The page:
Michael Birch, CEO Bebo.com

When I first heard of the social networking site bebo.com I thought it was nothing more then a front/spam  for other services.    Boy was I wrong,  the CEO Michael Birch has built many sites over the past few years and sold a lot of them.

Bebo has grown huge in the UK,   I didn’t start watching the UK market until recently, but from what I can tell Michael has taken the company from 4 million daily pageviews to  60-75 million a day in the UK.   The company has also recently taken funding to the tune of $15 million.    I don’t really like the idea of taking VC money as it signals that you are most likely going to sell the company in the next 3 years.   Given that Michael starts one company after the next I don’t think he cares to much…  For a quick laugh take a look at alexa,  suppidly 7 million pageviews a day Digg.com is 10 times bigger then 100 million pageviews a day  bebo.com

Bebo just recently hired away MSN’s European sales director. and the company is expanding rapidly in all english speaking countries and now building its own Adnetwork.    In the long run I think that Bebo will beat myspace.   Like me the founder designed most of the site and he lives close to the data.    The closer you are the raw data/traffic the more informed you are about what makes your site work and what people really want. 

I also think that now that myspace is owned by news corp the founders don’t really have that much incentive to make waves and most of myspace focus is now on making money off users  not making them happy.   I think 2007 is going to see a big clash between bebo and myspace with bebo coming out ahead.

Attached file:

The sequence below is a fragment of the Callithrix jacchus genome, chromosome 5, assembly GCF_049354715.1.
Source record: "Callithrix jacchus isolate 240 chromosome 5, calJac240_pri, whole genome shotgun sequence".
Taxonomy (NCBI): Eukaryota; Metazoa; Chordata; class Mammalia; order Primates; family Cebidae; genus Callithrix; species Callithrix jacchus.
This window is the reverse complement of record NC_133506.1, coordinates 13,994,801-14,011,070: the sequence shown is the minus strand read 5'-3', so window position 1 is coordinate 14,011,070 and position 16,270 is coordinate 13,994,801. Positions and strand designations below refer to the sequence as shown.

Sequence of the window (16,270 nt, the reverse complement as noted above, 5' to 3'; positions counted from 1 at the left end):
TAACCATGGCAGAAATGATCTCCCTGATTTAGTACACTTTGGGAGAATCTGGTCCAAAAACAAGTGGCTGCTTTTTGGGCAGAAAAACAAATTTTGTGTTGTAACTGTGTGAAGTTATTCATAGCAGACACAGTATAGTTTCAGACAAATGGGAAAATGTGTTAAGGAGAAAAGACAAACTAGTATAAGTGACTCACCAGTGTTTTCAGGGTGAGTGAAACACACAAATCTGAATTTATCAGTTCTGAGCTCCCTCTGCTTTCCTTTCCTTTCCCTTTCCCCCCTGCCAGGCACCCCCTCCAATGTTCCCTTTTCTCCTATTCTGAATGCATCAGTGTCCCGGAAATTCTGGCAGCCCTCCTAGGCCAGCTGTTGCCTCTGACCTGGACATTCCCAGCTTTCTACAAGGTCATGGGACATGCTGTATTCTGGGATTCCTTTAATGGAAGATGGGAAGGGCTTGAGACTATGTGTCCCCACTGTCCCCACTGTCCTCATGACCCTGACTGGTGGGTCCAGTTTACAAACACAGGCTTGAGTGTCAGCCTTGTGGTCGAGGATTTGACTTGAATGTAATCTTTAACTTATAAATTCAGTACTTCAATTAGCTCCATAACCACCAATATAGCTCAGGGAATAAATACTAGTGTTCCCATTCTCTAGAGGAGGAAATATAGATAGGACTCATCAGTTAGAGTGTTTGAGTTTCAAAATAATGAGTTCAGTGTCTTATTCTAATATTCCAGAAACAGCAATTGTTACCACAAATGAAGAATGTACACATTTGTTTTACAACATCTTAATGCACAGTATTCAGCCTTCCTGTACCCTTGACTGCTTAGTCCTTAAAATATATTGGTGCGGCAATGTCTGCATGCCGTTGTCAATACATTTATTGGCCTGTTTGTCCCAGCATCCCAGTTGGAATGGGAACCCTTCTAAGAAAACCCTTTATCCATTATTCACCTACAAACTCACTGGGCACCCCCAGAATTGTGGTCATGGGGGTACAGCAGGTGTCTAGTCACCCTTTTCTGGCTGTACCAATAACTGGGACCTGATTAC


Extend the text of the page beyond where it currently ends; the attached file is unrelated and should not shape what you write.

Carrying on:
5 Responses to “Michael Birch, CEO Bebo.com”

  1. ZF Says:

    I can think of a lot of reasons not to take VC money, but signaling that you are “most likely going to sell the company in the next 3 years” isn’t one of them. Seriously, would a single one of your users give a damn either way whether this is the case?

    If you need cash to expand then whether or not to take VC is a real (sometimes difficult) decision. If you don’t need cash to expand and you are not real confident about the business’ position you should probably sell now rather than later (see Mark Fletcher’s great account of his thinking about this, which led to the sale of Bloglines to Ask). If you are generating cash and are confident about the future I’d say hang on to autonomous control over your options. Too many people who take VC into a strong business discover that where it leads is a ‘no man’s land’ of misaligned incentives and randomized decision making. There are few more frustrating experiences on this earth.

  2. Markus Says:

    What i ment is that everything that is done is geared towards “blowing up the company” and trying to sell it.

  3. Yanook Says:


    I must say I need to give you 2 thumbs up on the great job!

    And you know what! Goes to show how much with alot of determination!

    You can make it happend!

    Congrats and don’t let the Angels Investors get to you!

    Being happy with your vision is most important



  4. chika Says:

    Does anyone remember what happened to Friendstar?

    Enough said

  5. ben gabriel Says:

    you the man

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